The Altona Mall Toy Show attracted hundreds Friday and Saturday to check out hundreds of farm toys, model airplanes, diecast collectibles and painstakingly created models. There were approximately forty vendors at the event organized by BJW Toys which is owned and operated by John and Leah Wiebe. John has been a farm toy hobbyist for years, with a passion that began as a kid.
"I grew up playing with farm toys, and always felt there were a number of farm toys that were missing, so that really got me into trying to figure out ways of building it," explained Wiebe who designs and creates his own collectible farm toys. "Then, when I had the resources to build them, we went ahead with it."
BJW Toys, named after the initials of the couple's four children, started in January 2019 when John felt there were a lot of 1/64 scale toys lacking in the toy industry. He began drafting toys before he started work at 6am, and a friend offered to 3D print his work.
"It takes a lot of a lot of time and effort to downsize all the details, and try to figure out what it takes to make it look realistic, but it's nice to see the end result," he shared while standing next to some of his latest pieces at the show, one of those being an Elmer's Manufacturing Super 7 harrow. "It's not been available for people to buy, because it was a challenge, and we took the time and mastered it. That's been a real prize item."
Among the exhibitors were a number of farmyard displays, including Robin Nikkel's. Originally from Morden, and now living in Vancouver, just two weeks ago he won the 2023 National Farm Toy Show (small scale division) in Dyersville, Iowa. It's the largest farm toy show in the world.
"The way I explain it to people that aren't in the hobby is it's like winning the World Series," stated Nikkel. "It's the highest pinnacle you can get to in the hobby. I'm also the first Canadian in 46 years to ever win the trophy."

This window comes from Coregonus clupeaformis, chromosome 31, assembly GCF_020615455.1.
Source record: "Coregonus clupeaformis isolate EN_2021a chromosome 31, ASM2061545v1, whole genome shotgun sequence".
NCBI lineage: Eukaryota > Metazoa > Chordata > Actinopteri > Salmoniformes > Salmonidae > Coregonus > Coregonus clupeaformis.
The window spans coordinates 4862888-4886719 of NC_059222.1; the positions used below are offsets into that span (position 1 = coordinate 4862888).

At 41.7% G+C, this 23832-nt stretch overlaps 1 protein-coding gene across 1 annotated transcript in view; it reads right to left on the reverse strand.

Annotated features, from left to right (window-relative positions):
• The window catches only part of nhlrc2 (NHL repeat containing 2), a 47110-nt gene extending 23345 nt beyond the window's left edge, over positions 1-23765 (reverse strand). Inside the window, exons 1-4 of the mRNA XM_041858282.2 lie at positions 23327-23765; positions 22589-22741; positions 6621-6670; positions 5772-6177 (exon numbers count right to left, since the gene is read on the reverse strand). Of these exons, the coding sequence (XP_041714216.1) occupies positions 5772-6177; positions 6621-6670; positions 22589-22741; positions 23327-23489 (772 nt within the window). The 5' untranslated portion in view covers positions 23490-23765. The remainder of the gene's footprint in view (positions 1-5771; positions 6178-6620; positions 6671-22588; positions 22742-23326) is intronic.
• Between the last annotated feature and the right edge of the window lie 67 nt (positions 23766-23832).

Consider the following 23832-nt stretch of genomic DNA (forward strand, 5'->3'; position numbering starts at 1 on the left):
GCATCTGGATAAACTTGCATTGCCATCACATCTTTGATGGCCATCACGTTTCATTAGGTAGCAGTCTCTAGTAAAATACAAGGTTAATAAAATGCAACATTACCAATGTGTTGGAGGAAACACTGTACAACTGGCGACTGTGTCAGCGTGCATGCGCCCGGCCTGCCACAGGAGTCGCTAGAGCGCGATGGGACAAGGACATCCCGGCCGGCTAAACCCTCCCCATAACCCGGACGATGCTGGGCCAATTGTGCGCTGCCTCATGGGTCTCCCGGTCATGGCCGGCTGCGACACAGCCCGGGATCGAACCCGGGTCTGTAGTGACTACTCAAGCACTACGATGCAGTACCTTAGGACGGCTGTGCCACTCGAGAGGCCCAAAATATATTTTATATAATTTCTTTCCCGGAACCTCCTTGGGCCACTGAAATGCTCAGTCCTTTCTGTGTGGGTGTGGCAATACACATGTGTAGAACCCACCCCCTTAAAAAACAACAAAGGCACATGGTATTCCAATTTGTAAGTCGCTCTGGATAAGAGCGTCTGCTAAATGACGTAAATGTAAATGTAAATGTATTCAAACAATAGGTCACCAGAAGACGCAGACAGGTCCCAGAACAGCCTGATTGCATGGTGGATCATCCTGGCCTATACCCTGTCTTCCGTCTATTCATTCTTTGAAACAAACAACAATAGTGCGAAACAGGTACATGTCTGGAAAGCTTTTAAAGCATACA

There were five judges that reviewed his entry at the Show, considering things like level of detail, realism, how much of the display was made by the entrant and the ability to bring movement and life to the piece.
Nikkel's display was an original idea combining a number of different aspects, including a river scene inspired by Northern Ontario, a corn field in early June and farm yard with shop and upstairs office he handcrafted from scratch.
"I started it in January last year," Nikkel shared when asked how long it took him to create the display. "The time went pretty quick. I spent all my spare time on it. The only thing I timed was this cornfield. There's 26 rows in it. In each row there's a cornstalk every quarter inch, and I had to hand drill every hole. Each row took me half an hour, so 13 hours in this one field."
When Nikkel was a child, he had model trains from his grandfather, and ultimately left the hobby in his 20s, getting back into in his 30s.
"The base is just Styrofoam," he noted. "And then, just getting an idea in my head, start shaping the Styrofoam and changing it as we go, like anybody else. If it doesn't work, then take it out, start again and try and conceptualize the picture you had in your head in the final project."
As Nikkel was speaking with PembinaValleyOnline, his display was surrounded by kids and adults inspecting the intricately detailed model, which is exactly what he enjoys the most about the hobby... the people.
"Meeting all kinds of new people, and especially kids, seeing the excitement in their faces, and trying to inspire other people to get into the hobby," he said before commenting on the recent renewed interest in farm toy collectibles and diecast. "I think it's a sentimental thing, especially those that have left the farm and have grown up with it. They want to have some memories of what they had when they were kids as adults now."
After winning this year, Nikkel is now on a two year exemption from competing again, but already has plans for entering in 2026.
Meanwhile, back at Wiebe's booth the organizer took a moment to share what it was like to see all the attendees looking through the displays the vendors put together, and the passion on those table that took hours to create.
"It really is what I need that pushes me to keep putting the toy show on, and going through all the work," he said. "It's very rewarding."
And as for that next generation in his family, the BJWs which the company is named after, and the future of the hobby continuing?
"It's really neat to to see my children play with farm toys," Wiebe noted. "That's really what keeps it going. I think a lot of it is the interest I show in it, and the time I take to play with them and make it fun."
You can listen to CFAM Radio 950 Morning Show Co-Host Chris Sumner's conversation with Robin Nikkel, below.
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